The skinny trees made it into our household a couple of years ago.  Usually at Christmas time we have a live pine tree in the house for our Christmas tree.  Like many people we were in the habit of going to a local Christmas tree lot and picking out the perfect tree.  A couple of years ago though our Christmas tree routine failed when there was a shortage of trees, we went to the Christmas tree lot only to be told that there were no trees available.  At first we thought it was a joke, but then discovered that it was not and there were no Christmas trees available in Clovis, New Mexico at that time.

How could we have Christmas without our traditional tree?  We were not fans of artificial trees but that seemed our only option.  We went to a couple of stores but were not impressed with the artificial Christmas trees they offered.  Eventually we ended up at a craft store and that’s where we spotted the skinny trees.  Ric was not too impressed initially and I suppose it was hard to get used to the idea of something so different from our usual Christmas tree, but they were the only thing we had come anywhere close to liking and so three skinny trees of various sizes came home with us.

Having set the skinny trees up at home, we decided that we really quite liked them, so much so that we used them again the following year.  They are very different and not too everyone’s taste but many people who visited us commented on how much they liked them.

So this past Saturday the skinny trees were dug out from storage and two of the three were set up in the studio.  They looked a little bare and so we started to look around for something to make them look more appealing.  Our eyes came upon our two extra large toy llamas that Ric’s son Paul had sent us from Peru a couple of years ago.   This particular size of toy llama is hard to come by and I had asked Paul to buy us a couple if he saw them in his travels, which he did (thank you Paul!).  Then we saw our carved wooden alpaca, that particular figure is from Ruidoso, New Mexico which has several craftsmen who carve bears out of wood using chain saws.  An enterprising alpaca friend of ours had approached one of the craftsmen and negotiated for him to carve a batch of alpacas with his chain saw.  When we saw them we had to have one and so the carved alpaca took up residence in the studio.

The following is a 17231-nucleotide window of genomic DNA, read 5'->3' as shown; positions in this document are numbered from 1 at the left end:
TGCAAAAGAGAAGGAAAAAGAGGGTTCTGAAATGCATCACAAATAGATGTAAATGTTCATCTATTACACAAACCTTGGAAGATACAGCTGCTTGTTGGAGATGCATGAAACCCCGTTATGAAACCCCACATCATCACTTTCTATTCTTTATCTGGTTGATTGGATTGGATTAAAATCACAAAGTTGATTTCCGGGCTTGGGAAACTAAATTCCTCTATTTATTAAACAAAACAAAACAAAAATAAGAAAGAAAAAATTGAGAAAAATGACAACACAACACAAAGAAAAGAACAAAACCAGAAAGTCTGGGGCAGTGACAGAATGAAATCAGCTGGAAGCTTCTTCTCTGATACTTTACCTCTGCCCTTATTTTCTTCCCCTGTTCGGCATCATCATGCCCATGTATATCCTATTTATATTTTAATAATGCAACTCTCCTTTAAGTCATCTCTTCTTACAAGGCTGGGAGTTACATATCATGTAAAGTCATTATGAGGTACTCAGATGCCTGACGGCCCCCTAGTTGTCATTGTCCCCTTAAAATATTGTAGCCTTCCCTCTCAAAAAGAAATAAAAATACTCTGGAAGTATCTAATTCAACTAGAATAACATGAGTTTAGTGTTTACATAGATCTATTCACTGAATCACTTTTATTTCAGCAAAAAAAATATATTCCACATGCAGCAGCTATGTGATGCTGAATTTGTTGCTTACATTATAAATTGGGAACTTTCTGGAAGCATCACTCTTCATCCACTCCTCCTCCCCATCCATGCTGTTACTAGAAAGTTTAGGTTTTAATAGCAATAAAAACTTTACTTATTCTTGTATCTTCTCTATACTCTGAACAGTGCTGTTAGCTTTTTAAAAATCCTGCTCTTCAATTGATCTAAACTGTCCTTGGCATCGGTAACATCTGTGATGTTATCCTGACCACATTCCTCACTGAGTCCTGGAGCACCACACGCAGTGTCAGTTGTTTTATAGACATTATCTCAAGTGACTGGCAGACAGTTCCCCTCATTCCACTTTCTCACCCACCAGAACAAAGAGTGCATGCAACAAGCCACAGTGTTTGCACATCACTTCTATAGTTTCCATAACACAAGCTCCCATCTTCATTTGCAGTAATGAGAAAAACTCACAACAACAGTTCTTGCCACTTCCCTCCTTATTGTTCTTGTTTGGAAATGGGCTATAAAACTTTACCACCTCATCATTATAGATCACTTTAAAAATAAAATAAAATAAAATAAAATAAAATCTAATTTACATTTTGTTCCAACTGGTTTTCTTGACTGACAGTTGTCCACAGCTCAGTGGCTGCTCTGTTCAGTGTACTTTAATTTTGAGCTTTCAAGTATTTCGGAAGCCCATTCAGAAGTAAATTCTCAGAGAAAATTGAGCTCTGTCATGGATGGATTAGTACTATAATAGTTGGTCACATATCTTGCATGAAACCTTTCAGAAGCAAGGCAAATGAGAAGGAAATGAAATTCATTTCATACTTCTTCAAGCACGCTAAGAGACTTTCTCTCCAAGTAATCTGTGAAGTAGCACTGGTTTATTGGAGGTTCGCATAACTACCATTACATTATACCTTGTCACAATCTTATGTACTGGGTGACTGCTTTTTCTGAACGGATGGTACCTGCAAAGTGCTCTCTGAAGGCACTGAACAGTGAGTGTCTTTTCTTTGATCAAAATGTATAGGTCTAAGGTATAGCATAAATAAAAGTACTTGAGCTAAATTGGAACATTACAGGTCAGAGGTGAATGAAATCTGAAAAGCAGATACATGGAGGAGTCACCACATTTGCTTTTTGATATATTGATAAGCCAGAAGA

Ric has a much more artistic eye than I and in minutes had the trees, llamas and alpaca set up.  Several of our visitors commented on how much they liked Ric’s Christmas scene and so we are thinking of moving it into the house now that Christmas is closer.  We will bring the third tree into the house too and Ric will rearrange things to incorporate that tree.  I guess to some people it might seem to be a bit of an odd Christmas decoration but we feel it is appropriate for us and will enjoy having our little herd of “easy keepers” (no feed or vet bills on these guys!) in the house for a while.

Of course we are not too sure how Snuggler the cat will behave around our trees, he’s quite a lively young fellow and from years of cat ownership I know Christmas trees seem to have a magnetic quality to young cats.  We will just have to hope that all goes well with Snuggler and the trees and be prepared to wake up to a tangle of trees and cat in the morning!